The Birth of the Pill : How Four Crusaders Reinvented Sex and Launched a Revolution
by Jonathan Eig

Overview - A Washington Post '50 Notable Works of Nonfiction & Best Science Books 2014' A Chicago Tribune 'Nonfiction Books to Gift 2014' A Slate 'Best Books 2014: Staff Picks' A Booklist '2014 Editor's Choice' & 'Top 10 Science and Health Books of 2014' A St.  Read more...

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More About The Birth of the Pill by Jonathan Eig
AWashington Post '50 Notable Works of Nonfiction & Best Science Books 2014' AChicago Tribune 'Nonfiction Books to Gift 2014' ASlate 'Best Books 2014: Staff Picks' ABooklist '2014 Editor's Choice' & 'Top 10 Science and Health Books of 2014' ASt. Louis Post-Dispatch 'Best Books of 2014: Nonfiction' The fascinating story of one of the most important scientific discoveries of the twentieth century.

  • ISBN-13: 9780393073720
  • ISBN-10: 0393073726
  • Publisher: W. W. Norton & Company
  • Publish Date: October 2014
  • Page Count: 400
  • Dimensions: 9.8 x 6.41 x 1.3 inches
  • Shipping Weight: 1.61 pounds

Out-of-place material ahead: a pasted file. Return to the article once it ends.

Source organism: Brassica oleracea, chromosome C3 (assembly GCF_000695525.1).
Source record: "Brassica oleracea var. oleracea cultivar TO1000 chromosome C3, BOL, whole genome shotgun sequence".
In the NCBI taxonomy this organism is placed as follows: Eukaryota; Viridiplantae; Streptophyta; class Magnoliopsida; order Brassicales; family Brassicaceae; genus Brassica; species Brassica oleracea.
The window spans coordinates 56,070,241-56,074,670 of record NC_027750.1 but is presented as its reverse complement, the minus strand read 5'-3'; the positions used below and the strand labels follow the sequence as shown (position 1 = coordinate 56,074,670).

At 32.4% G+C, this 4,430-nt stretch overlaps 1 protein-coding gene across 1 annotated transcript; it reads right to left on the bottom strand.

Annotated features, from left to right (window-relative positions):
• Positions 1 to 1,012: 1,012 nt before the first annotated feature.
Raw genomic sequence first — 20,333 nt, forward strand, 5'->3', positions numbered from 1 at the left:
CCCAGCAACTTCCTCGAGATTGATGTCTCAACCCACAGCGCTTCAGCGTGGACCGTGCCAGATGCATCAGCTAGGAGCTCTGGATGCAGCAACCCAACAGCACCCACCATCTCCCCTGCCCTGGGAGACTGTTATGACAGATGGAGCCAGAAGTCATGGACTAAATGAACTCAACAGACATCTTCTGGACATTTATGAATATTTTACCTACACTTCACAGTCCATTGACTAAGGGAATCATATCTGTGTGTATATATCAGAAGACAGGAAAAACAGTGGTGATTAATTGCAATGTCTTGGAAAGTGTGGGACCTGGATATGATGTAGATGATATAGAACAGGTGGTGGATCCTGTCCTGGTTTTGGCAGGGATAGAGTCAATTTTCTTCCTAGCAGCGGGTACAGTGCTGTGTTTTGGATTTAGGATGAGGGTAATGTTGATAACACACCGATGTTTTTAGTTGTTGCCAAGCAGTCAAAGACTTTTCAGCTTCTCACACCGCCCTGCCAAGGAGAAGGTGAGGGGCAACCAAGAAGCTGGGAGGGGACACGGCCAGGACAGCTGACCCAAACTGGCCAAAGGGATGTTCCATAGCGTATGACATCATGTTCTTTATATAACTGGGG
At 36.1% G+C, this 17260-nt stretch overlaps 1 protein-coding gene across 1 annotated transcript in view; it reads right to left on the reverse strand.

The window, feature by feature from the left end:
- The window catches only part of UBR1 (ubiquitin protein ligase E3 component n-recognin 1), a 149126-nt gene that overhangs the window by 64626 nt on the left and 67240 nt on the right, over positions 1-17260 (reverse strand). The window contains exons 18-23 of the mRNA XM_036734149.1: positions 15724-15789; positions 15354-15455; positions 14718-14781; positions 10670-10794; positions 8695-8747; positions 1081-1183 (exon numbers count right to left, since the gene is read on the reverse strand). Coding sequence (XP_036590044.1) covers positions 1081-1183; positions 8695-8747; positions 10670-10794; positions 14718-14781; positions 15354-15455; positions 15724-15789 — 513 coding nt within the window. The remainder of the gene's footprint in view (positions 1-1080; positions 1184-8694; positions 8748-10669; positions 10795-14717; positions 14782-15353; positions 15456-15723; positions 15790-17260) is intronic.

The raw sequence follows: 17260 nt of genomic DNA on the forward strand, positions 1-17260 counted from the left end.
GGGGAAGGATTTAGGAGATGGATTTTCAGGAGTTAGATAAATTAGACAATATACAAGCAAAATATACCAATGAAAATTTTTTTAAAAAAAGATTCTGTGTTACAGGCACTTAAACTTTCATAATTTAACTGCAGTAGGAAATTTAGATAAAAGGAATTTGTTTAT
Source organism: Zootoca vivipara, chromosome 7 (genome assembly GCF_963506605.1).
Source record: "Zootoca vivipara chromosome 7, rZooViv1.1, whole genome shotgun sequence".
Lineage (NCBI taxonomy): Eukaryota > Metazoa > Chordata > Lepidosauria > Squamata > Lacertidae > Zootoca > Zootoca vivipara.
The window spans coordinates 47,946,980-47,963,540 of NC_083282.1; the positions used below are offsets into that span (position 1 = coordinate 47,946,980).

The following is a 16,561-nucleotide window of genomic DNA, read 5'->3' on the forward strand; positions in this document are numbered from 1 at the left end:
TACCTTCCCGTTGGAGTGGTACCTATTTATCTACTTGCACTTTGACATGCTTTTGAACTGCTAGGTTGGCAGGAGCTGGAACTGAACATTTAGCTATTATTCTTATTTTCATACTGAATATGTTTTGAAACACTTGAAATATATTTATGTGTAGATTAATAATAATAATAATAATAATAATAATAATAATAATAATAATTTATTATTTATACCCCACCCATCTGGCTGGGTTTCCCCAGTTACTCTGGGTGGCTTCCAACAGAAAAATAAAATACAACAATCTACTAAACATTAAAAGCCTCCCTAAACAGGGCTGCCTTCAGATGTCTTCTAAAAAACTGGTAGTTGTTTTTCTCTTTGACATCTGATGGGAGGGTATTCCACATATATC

Related Categories

Books > Science > History
Books > Medical > History
Books > Social Science > Abortion & Birth Control

Publishers Weekly Reviews

Publishers Weekly® Reviews

  • Reviewed in: Publishers Weekly, page .
  • Review Date: 2014-07-21
  • Reviewer: Staff

Former Wall Street Journal reporter Eig (Luckiest Man) blends the story of the “only product in American history so powerful that it needed no name” with the lives of the four-larger-than-life characters who dreamed, funded, researched, and tested it. Eig recapitulates much of what’s known about the discovery of oral contraceptives and adds a wealth of unfamiliar material. He frames his story around the brilliant Gregory Pincus, who was let go by Harvard after his controversial work on in-vitro fertilization; charismatic Catholic fertility doctor John Rock, who developed a treatment that blocked ovulation and, with Pincus, began human testing (including on nonconsenting asylum patients); and the two fearless women who paid for and supported their work, rebellious women’s rights crusader and Planned Parenthood pioneer Margaret Sanger and her intellectual heiress, Katharine Dexter McCormick. The twists and turns of producing a birth control pill in the mid-20th century mirrored astonishing changes in the cultural landscapes: Eig notes how, in July 1959, the publication of Lady Chatterley’s Lover and G.D. Searle’s request for FDA approval of Enovid presaged a “tidal wave that would sweep away the nation’s culture of restraint.” Eig’s fascinating narrative of medical innovation paired so perfectly with social revolution befits a remarkable chapter of human history. (Oct.)

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